Initially we thought that we can solve this by showing a persistent notification with minimal priority, which is visible in the notification gutter, but not in the status bar. This didn’t work for Oreo: If you try to launch a background service and use priority minimum for its notification, the notification priority is upgraded to a higher priority (visible all the time) and, in addition to that, the system shows another persistent notification: “App X is using battery”.
We initially planned to explain users how they can hide these persistent notifications but that wasn’t a great user experience so we had to find a better solution. We leveraged Android Job mechanism to launch our service periodically (at least every 15 minutes), and we also try to keep it alive afterwards. We don’t hold WakeLocks manually – the system does this for us. We were able to ditch persistent notifications altogether. Even if notifications sometimes have a small delay, it will always be received and emails are there instantly.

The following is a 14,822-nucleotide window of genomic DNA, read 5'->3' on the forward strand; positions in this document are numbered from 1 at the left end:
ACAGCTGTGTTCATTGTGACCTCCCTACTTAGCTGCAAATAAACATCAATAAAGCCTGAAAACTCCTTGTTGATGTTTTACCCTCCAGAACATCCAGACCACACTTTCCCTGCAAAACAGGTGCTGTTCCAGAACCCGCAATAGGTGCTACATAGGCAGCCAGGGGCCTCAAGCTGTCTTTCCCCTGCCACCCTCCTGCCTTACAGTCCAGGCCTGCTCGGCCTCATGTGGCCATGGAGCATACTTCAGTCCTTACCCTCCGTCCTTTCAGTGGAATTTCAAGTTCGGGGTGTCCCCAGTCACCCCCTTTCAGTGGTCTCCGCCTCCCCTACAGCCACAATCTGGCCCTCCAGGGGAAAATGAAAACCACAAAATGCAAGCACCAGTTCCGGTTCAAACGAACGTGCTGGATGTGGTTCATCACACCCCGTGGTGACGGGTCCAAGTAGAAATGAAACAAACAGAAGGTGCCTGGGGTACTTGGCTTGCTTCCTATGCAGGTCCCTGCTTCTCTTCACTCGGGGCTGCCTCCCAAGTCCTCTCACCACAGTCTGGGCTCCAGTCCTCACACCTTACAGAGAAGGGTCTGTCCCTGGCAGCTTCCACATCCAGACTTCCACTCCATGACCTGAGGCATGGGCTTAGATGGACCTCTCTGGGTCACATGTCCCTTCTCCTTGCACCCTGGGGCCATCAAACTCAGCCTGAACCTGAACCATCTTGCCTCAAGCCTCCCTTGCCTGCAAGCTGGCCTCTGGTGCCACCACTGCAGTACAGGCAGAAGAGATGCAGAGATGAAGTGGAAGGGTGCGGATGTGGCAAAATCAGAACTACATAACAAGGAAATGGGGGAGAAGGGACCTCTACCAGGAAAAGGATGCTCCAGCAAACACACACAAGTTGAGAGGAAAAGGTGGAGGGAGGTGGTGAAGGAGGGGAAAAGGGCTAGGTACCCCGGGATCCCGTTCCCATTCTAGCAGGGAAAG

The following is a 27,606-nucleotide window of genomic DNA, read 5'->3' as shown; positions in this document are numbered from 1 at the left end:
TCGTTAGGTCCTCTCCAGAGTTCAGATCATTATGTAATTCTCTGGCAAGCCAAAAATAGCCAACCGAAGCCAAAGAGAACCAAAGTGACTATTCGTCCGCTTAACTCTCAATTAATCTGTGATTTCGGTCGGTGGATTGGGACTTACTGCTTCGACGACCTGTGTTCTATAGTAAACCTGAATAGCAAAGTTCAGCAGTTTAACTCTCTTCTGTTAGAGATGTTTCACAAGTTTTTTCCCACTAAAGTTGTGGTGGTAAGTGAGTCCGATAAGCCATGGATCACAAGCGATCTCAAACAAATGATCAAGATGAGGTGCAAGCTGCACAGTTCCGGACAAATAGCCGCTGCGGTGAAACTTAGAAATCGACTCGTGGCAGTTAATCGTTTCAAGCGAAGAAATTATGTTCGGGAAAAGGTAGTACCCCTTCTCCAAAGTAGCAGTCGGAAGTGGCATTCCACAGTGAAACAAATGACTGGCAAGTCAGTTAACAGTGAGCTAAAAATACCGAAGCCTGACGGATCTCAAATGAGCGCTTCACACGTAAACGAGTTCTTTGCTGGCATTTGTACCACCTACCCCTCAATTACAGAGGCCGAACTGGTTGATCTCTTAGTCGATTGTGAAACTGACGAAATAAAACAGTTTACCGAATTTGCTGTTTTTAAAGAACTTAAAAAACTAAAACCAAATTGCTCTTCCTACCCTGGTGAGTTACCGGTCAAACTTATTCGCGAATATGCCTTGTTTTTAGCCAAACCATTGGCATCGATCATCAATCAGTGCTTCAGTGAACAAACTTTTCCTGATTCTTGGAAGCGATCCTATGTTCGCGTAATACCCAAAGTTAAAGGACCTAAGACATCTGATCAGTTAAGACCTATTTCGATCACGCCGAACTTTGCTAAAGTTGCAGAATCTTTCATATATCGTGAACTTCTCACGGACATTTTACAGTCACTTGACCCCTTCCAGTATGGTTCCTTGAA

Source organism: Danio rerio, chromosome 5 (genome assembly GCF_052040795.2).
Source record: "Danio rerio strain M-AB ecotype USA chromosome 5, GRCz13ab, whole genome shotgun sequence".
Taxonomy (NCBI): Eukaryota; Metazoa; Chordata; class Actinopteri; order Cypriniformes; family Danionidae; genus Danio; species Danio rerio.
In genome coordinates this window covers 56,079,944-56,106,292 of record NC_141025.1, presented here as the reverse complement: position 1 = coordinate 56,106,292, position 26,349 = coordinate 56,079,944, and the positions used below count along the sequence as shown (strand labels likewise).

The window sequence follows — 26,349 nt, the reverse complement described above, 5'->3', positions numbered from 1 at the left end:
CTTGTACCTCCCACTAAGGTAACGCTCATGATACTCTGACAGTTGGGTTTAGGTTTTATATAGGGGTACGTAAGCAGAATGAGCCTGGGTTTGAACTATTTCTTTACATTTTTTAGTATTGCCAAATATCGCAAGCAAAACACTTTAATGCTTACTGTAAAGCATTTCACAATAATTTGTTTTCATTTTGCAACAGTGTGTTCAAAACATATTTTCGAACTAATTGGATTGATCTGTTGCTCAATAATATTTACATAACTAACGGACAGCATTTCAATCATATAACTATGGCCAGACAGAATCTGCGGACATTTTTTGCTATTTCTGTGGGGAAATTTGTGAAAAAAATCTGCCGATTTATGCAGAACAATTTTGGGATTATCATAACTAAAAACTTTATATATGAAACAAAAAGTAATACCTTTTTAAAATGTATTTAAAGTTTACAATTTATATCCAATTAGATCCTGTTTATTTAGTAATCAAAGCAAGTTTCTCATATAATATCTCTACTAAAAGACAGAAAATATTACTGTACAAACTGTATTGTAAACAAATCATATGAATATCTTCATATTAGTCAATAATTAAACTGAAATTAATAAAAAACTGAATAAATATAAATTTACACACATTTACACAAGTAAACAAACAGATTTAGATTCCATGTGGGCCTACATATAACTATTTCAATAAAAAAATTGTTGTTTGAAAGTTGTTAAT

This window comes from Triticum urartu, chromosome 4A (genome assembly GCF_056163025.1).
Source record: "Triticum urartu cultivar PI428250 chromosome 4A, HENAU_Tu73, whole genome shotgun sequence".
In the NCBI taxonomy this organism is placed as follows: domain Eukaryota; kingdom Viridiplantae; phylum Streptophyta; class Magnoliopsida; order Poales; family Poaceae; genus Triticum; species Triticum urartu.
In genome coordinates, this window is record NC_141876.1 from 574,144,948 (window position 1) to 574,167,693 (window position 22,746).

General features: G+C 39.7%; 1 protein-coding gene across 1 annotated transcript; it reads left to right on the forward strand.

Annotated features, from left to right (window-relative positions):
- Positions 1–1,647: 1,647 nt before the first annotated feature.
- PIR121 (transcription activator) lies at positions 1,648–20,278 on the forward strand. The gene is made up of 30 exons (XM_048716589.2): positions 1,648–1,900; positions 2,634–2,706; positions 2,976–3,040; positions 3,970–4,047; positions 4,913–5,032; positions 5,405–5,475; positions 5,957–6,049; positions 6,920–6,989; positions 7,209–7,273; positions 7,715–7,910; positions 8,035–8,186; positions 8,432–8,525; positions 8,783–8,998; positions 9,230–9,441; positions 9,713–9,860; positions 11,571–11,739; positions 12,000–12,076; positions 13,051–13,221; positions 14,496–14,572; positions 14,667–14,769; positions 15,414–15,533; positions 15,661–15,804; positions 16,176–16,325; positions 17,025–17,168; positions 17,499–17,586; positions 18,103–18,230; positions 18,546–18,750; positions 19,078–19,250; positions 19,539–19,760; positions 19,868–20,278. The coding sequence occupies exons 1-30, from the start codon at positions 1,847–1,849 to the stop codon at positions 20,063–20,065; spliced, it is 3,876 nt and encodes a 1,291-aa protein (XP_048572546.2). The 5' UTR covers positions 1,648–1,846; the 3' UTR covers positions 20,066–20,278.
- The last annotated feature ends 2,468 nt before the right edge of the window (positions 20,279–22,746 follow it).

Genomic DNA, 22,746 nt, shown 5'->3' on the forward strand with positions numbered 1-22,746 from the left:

In the end, we had to do some work but it was totally worth it. Our new app is still in beta but thanks to non-blocking IO, we’ve been able to maintain thousands of simultaneous connections without problems. We freed our users from Google Play Services requirement. Finally, everyone is able to get the Tutanota app on F-Droid. The system now combines both: good power efficiency and speed.
Final thought: Every user should be able to choose a “Notification Provider” for every app
Wouldn’t it be great if the user could just pick a “push notifications provider” in the phone settings and OS managed all these hard details by itself? So every app, which doesn’t want to be policed by the platform owner, didn’t have to invent the system anew? It could be end-to-end encrypted between the app and the app server. There’s no real technical difficulty in that, but as long as our systems are controlled by big players who do not allow this, we have to solve it by ourselves.